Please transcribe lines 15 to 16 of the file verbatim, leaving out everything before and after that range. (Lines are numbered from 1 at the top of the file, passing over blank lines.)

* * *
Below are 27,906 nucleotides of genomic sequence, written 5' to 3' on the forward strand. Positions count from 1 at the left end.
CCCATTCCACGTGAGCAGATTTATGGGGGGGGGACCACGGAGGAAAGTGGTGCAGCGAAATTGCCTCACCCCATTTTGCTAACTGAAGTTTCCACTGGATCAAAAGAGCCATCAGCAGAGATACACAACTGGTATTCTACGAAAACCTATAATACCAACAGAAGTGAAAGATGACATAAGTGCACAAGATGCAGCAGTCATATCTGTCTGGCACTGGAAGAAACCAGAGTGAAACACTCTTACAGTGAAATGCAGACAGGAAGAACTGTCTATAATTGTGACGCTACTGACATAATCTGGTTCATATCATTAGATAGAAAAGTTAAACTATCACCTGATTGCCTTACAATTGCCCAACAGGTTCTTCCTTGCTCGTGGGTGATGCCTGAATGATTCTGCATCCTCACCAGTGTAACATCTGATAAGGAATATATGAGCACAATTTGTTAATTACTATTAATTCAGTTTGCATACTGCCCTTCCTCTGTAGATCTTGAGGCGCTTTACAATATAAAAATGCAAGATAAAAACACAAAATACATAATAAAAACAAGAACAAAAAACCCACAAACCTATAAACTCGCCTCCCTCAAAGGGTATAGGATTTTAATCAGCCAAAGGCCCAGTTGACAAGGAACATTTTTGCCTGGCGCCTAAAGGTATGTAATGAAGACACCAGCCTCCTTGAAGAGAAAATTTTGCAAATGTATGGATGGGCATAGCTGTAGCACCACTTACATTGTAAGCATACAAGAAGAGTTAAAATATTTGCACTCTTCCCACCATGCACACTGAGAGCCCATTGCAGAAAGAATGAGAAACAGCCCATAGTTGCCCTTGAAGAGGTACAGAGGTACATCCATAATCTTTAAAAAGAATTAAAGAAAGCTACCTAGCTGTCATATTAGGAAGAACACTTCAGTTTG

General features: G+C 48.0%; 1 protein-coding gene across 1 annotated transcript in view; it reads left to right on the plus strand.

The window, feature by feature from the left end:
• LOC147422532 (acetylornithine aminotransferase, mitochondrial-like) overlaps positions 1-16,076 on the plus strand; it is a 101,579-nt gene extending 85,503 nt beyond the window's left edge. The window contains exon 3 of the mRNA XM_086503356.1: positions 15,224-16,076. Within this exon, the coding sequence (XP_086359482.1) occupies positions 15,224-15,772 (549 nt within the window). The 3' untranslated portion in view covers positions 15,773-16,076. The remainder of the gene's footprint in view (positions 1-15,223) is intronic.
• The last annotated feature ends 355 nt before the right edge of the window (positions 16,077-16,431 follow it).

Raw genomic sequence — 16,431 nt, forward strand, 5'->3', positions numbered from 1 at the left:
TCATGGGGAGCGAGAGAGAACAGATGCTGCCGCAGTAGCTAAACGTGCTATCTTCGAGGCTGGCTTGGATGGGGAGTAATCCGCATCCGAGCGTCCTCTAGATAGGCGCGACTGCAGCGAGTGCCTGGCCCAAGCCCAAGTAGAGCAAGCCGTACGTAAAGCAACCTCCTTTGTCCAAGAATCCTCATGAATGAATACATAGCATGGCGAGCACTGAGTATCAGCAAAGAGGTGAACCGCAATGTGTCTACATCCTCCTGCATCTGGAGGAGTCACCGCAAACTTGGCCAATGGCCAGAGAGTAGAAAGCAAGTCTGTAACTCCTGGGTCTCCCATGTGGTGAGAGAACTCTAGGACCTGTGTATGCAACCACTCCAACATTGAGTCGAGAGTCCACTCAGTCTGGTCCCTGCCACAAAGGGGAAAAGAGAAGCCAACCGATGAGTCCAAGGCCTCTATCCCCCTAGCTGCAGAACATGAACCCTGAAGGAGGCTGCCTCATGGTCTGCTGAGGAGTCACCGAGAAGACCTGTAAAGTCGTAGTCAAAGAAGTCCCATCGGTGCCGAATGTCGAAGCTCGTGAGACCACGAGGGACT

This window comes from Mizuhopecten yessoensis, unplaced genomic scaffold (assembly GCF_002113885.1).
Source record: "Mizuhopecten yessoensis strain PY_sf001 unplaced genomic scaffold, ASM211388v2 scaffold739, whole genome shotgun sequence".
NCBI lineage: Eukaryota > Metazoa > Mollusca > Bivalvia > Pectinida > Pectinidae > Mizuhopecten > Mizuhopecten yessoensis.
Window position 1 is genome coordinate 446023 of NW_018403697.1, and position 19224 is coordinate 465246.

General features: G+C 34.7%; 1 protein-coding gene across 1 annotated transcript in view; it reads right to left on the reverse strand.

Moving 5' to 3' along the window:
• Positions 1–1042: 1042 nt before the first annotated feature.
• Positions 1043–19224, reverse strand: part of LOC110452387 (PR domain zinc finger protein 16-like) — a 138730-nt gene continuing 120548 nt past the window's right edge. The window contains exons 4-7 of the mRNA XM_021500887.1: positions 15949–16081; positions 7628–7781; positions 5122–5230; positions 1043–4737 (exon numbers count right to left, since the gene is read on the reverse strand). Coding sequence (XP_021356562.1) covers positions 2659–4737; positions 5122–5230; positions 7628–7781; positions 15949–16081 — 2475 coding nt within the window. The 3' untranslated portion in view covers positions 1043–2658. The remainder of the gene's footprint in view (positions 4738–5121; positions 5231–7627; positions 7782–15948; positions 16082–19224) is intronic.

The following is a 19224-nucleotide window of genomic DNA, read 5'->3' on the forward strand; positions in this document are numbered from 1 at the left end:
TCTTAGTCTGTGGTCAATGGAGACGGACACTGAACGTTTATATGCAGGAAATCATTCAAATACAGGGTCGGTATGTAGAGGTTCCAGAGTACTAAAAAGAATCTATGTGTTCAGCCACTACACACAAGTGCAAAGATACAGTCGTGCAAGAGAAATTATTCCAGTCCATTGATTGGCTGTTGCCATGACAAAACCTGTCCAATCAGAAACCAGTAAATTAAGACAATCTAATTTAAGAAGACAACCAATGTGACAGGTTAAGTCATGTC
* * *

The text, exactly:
• Positions 1–1042: 1042 nt before the first annotated feature.
• Positions 1043–19224, reverse strand: part of LOC110452387 (PR domain zinc finger protein 16-like) — a 138730-nt gene continuing 120548 nt past the window's right edge. The window contains exons 4-7 of the mRNA XM_021500887.1: positions 15949–16081; positions 7628–7781; positions 5122–5230; positions 1043–4737 (exon numbers count right to left, since the gene is read on the reverse strand). Coding sequence (XP_021356562.1) covers positions 2659–4737; positions 5122–5230; positions 7628–7781; positions 15949–16081 — 2475 coding nt within the window. The 3' untranslated portion in view covers positions 1043–2658. The remainder of the gene's footprint in view (positions 4738–5121; positions 5231–7627; positions 7782–15948; positions 16082–19224) is intronic.